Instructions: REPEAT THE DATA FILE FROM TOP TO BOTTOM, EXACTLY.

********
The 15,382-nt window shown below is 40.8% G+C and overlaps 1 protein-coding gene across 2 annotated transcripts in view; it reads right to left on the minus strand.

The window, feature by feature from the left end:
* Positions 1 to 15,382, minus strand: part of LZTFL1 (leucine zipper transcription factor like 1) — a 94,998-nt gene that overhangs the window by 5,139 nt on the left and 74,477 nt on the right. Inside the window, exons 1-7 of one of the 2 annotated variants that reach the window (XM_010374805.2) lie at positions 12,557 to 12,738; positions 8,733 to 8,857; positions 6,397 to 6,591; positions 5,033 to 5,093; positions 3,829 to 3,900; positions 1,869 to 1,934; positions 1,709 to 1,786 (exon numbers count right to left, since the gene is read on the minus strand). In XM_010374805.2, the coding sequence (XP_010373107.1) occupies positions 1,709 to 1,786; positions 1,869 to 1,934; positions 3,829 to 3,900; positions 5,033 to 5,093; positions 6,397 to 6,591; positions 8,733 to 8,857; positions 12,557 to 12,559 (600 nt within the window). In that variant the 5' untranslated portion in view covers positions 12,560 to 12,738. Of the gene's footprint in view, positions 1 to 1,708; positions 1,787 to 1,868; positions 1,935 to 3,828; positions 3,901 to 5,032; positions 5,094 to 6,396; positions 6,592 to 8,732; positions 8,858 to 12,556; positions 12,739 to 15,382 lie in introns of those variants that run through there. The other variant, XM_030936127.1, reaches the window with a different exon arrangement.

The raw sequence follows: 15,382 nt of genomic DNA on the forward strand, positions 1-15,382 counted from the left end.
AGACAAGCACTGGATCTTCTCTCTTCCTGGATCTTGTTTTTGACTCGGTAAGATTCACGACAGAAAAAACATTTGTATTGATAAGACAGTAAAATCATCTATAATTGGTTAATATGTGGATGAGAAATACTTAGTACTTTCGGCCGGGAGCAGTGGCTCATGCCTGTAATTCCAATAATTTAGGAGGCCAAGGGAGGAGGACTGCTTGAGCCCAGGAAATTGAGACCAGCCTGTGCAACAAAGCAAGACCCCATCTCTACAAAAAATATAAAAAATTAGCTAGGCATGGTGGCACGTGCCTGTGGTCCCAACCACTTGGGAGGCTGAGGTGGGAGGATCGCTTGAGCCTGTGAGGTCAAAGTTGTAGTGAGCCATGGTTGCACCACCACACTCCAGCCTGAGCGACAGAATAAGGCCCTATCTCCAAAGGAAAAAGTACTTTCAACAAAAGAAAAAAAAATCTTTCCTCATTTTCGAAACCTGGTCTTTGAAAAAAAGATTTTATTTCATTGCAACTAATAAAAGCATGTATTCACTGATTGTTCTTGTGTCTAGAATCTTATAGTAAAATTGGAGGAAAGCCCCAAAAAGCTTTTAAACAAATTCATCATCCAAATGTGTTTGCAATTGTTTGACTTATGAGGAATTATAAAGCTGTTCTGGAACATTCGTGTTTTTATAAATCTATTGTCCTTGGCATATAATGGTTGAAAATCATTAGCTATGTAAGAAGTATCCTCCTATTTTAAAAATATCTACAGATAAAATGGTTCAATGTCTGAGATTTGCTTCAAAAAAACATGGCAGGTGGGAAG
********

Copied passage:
The 15,382-nt window shown below is 40.8% G+C and overlaps 1 protein-coding gene across 2 annotated transcripts in view; it reads right to left on the minus strand.

The window, feature by feature from the left end:
* Positions 1 to 15,382, minus strand: part of LZTFL1 (leucine zipper transcription factor like 1) — a 94,998-nt gene that overhangs the window by 5,139 nt on the left and 74,477 nt on the right. Inside the window, exons 1-7 of one of the 2 annotated variants that reach the window (XM_010374805.2) lie at positions 12,557 to 12,738; positions 8,733 to 8,857; positions 6,397 to 6,591; positions 5,033 to 5,093; positions 3,829 to 3,900; positions 1,869 to 1,934; positions 1,709 to 1,786 (exon numbers count right to left, since the gene is read on the minus strand). In XM_010374805.2, the coding sequence (XP_010373107.1) occupies positions 1,709 to 1,786; positions 1,869 to 1,934; positions 3,829 to 3,900; positions 5,033 to 5,093; positions 6,397 to 6,591; positions 8,733 to 8,857; positions 12,557 to 12,559 (600 nt within the window). In that variant the 5' untranslated portion in view covers positions 12,560 to 12,738. Of the gene's footprint in view, positions 1 to 1,708; positions 1,787 to 1,868; positions 1,935 to 3,828; positions 3,901 to 5,032; positions 5,094 to 6,396; positions 6,592 to 8,732; positions 8,858 to 12,556; positions 12,739 to 15,382 lie in introns of those variants that run through there. The other variant, XM_030936127.1, reaches the window with a different exon arrangement.

The raw sequence follows: 15,382 nt of genomic DNA on the forward strand, positions 1-15,382 counted from the left end.
AGACAAGCACTGGATCTTCTCTCTTCCTGGATCTTGTTTTTGACTCGGTAAGATTCACGACAGAAAAAACATTTGTATTGATAAGACAGTAAAATCATCTATAATTGGTTAATATGTGGATGAGAAATACTTAGTACTTTCGGCCGGGAGCAGTGGCTCATGCCTGTAATTCCAATAATTTAGGAGGCCAAGGGAGGAGGACTGCTTGAGCCCAGGAAATTGAGACCAGCCTGTGCAACAAAGCAAGACCCCATCTCTACAAAAAATATAAAAAATTAGCTAGGCATGGTGGCACGTGCCTGTGGTCCCAACCACTTGGGAGGCTGAGGTGGGAGGATCGCTTGAGCCTGTGAGGTCAAAGTTGTAGTGAGCCATGGTTGCACCACCACACTCCAGCCTGAGCGACAGAATAAGGCCCTATCTCCAAAGGAAAAAGTACTTTCAACAAAAGAAAAAAAAATCTTTCCTCATTTTCGAAACCTGGTCTTTGAAAAAAAGATTTTATTTCATTGCAACTAATAAAAGCATGTATTCACTGATTGTTCTTGTGTCTAGAATCTTATAGTAAAATTGGAGGAAAGCCCCAAAAAGCTTTTAAACAAATTCATCATCCAAATGTGTTTGCAATTGTTTGACTTATGAGGAATTATAAAGCTGTTCTGGAACATTCGTGTTTTTATAAATCTATTGTCCTTGGCATATAATGGTTGAAAATCATTAGCTATGTAAGAAGTATCCTCCTATTTTAAAAATATCTACAGATAAAATGGTTCAATGTCTGAGATTTGCTTCAAAAAAACATGGCAGGTGGGAAG